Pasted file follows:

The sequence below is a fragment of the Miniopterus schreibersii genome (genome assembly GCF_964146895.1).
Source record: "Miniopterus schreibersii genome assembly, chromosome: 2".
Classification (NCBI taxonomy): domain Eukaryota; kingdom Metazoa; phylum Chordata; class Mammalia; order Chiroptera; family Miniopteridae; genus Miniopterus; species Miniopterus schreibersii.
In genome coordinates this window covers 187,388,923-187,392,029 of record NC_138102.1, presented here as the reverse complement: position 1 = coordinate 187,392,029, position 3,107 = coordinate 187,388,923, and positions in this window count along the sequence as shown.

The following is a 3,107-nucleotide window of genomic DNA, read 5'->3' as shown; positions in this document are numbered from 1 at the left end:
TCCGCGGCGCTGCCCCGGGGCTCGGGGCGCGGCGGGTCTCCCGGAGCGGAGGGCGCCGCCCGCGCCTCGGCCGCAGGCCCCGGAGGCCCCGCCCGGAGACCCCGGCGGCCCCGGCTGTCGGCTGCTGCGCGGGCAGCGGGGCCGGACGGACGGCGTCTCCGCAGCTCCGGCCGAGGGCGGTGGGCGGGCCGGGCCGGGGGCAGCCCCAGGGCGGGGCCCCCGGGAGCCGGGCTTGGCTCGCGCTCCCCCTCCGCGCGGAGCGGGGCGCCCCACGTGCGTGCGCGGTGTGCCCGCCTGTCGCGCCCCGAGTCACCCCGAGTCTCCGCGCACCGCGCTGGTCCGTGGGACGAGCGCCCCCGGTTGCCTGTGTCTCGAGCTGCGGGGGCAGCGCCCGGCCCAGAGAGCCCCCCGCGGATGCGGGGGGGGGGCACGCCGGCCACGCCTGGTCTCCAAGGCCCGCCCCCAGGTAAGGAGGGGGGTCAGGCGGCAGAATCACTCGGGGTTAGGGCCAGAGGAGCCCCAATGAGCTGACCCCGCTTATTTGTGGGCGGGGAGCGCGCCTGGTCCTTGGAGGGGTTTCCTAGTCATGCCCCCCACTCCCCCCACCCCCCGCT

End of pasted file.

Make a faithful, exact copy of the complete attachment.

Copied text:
The sequence below is a fragment of the Miniopterus schreibersii genome (genome assembly GCF_964146895.1).
Source record: "Miniopterus schreibersii genome assembly, chromosome: 2".
Classification (NCBI taxonomy): domain Eukaryota; kingdom Metazoa; phylum Chordata; class Mammalia; order Chiroptera; family Miniopteridae; genus Miniopterus; species Miniopterus schreibersii.
In genome coordinates this window covers 187,388,923-187,392,029 of record NC_138102.1, presented here as the reverse complement: position 1 = coordinate 187,392,029, position 3,107 = coordinate 187,388,923, and positions in this window count along the sequence as shown.

The following is a 3,107-nucleotide window of genomic DNA, read 5'->3' as shown; positions in this document are numbered from 1 at the left end:
TCCGCGGCGCTGCCCCGGGGCTCGGGGCGCGGCGGGTCTCCCGGAGCGGAGGGCGCCGCCCGCGCCTCGGCCGCAGGCCCCGGAGGCCCCGCCCGGAGACCCCGGCGGCCCCGGCTGTCGGCTGCTGCGCGGGCAGCGGGGCCGGACGGACGGCGTCTCCGCAGCTCCGGCCGAGGGCGGTGGGCGGGCCGGGCCGGGGGCAGCCCCAGGGCGGGGCCCCCGGGAGCCGGGCTTGGCTCGCGCTCCCCCTCCGCGCGGAGCGGGGCGCCCCACGTGCGTGCGCGGTGTGCCCGCCTGTCGCGCCCCGAGTCACCCCGAGTCTCCGCGCACCGCGCTGGTCCGTGGGACGAGCGCCCCCGGTTGCCTGTGTCTCGAGCTGCGGGGGCAGCGCCCGGCCCAGAGAGCCCCCCGCGGATGCGGGGGGGGGGCACGCCGGCCACGCCTGGTCTCCAAGGCCCGCCCCCAGGTAAGGAGGGGGGTCAGGCGGCAGAATCACTCGGGGTTAGGGCCAGAGGAGCCCCAATGAGCTGACCCCGCTTATTTGTGGGCGGGGAGCGCGCCTGGTCCTTGGAGGGGTTTCCTAGTCATGCCCCCCACTCCCCCCACCCCCCGCT